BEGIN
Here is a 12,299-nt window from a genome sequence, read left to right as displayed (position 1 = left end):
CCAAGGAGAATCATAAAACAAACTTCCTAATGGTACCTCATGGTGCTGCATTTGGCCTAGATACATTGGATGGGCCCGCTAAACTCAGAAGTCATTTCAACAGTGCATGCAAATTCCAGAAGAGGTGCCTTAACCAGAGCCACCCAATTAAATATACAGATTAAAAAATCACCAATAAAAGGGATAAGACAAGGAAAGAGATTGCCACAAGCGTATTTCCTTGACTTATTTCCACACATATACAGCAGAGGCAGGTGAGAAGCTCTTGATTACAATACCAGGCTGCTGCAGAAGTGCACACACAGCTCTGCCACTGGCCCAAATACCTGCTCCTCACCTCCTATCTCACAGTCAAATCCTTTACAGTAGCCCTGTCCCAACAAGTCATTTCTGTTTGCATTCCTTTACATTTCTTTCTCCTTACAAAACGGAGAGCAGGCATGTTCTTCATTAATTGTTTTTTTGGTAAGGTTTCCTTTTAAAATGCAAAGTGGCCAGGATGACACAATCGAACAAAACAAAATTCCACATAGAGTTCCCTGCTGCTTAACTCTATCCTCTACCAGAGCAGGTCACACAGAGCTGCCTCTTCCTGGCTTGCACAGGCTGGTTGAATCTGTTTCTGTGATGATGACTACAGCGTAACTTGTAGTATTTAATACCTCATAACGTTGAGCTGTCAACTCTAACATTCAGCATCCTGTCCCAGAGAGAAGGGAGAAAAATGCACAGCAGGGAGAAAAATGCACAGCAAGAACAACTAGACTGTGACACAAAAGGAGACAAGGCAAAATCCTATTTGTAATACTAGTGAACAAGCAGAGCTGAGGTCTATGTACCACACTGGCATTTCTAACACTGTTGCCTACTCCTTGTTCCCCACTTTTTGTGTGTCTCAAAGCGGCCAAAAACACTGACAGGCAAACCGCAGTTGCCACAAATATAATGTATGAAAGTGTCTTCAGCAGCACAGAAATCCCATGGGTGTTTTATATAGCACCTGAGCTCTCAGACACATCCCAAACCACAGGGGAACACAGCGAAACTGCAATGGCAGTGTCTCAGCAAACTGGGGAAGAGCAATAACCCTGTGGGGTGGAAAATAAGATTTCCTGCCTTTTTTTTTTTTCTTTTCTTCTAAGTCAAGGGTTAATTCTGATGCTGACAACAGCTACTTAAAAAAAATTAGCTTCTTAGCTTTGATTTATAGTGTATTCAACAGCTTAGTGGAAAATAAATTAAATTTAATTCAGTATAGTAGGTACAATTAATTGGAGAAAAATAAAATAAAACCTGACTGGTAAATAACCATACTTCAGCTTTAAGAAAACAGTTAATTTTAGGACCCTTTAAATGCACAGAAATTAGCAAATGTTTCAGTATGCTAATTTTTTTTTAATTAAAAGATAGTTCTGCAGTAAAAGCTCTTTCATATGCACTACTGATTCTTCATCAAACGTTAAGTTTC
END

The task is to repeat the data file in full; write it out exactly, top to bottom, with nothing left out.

Here is a 12,299-nt window from a genome sequence, read left to right as displayed (position 1 = left end):
CCAAGGAGAATCATAAAACAAACTTCCTAATGGTACCTCATGGTGCTGCATTTGGCCTAGATACATTGGATGGGCCCGCTAAACTCAGAAGTCATTTCAACAGTGCATGCAAATTCCAGAAGAGGTGCCTTAACCAGAGCCACCCAATTAAATATACAGATTAAAAAATCACCAATAAAAGGGATAAGACAAGGAAAGAGATTGCCACAAGCGTATTTCCTTGACTTATTTCCACACATATACAGCAGAGGCAGGTGAGAAGCTCTTGATTACAATACCAGGCTGCTGCAGAAGTGCACACACAGCTCTGCCACTGGCCCAAATACCTGCTCCTCACCTCCTATCTCACAGTCAAATCCTTTACAGTAGCCCTGTCCCAACAAGTCATTTCTGTTTGCATTCCTTTACATTTCTTTCTCCTTACAAAACGGAGAGCAGGCATGTTCTTCATTAATTGTTTTTTTGGTAAGGTTTCCTTTTAAAATGCAAAGTGGCCAGGATGACACAATCGAACAAAACAAAATTCCACATAGAGTTCCCTGCTGCTTAACTCTATCCTCTACCAGAGCAGGTCACACAGAGCTGCCTCTTCCTGGCTTGCACAGGCTGGTTGAATCTGTTTCTGTGATGATGACTACAGCGTAACTTGTAGTATTTAATACCTCATAACGTTGAGCTGTCAACTCTAACATTCAGCATCCTGTCCCAGAGAGAAGGGAGAAAAATGCACAGCAGGGAGAAAAATGCACAGCAAGAACAACTAGACTGTGACACAAAAGGAGACAAGGCAAAATCCTATTTGTAATACTAGTGAACAAGCAGAGCTGAGGTCTATGTACCACACTGGCATTTCTAACACTGTTGCCTACTCCTTGTTCCCCACTTTTTGTGTGTCTCAAAGCGGCCAAAAACACTGACAGGCAAACCGCAGTTGCCACAAATATAATGTATGAAAGTGTCTTCAGCAGCACAGAAATCCCATGGGTGTTTTATATAGCACCTGAGCTCTCAGACACATCCCAAACCACAGGGGAACACAGCGAAACTGCAATGGCAGTGTCTCAGCAAACTGGGGAAGAGCAATAACCCTGTGGGGTGGAAAATAAGATTTCCTGCCTTTTTTTTTTTTCTTTTCTTCTAAGTCAAGGGTTAATTCTGATGCTGACAACAGCTACTTAAAAAAAATTAGCTTCTTAGCTTTGATTTATAGTGTATTCAACAGCTTAGTGGAAAATAAATTAAATTTAATTCAGTATAGTAGGTACAATTAATTGGAGAAAAATAAAATAAAACCTGACTGGTAAATAACCATACTTCAGCTTTAAGAAAACAGTTAATTTTAGGACCCTTTAAATGCACAGAAATTAGCAAATGTTTCAGTATGCTAATTTTTTTTTAATTAAAAGATAGTTCTGCAGTAAAAGCTCTTTCATATGCACTACTGATTCTTCATCAAACGTTAAGTTTC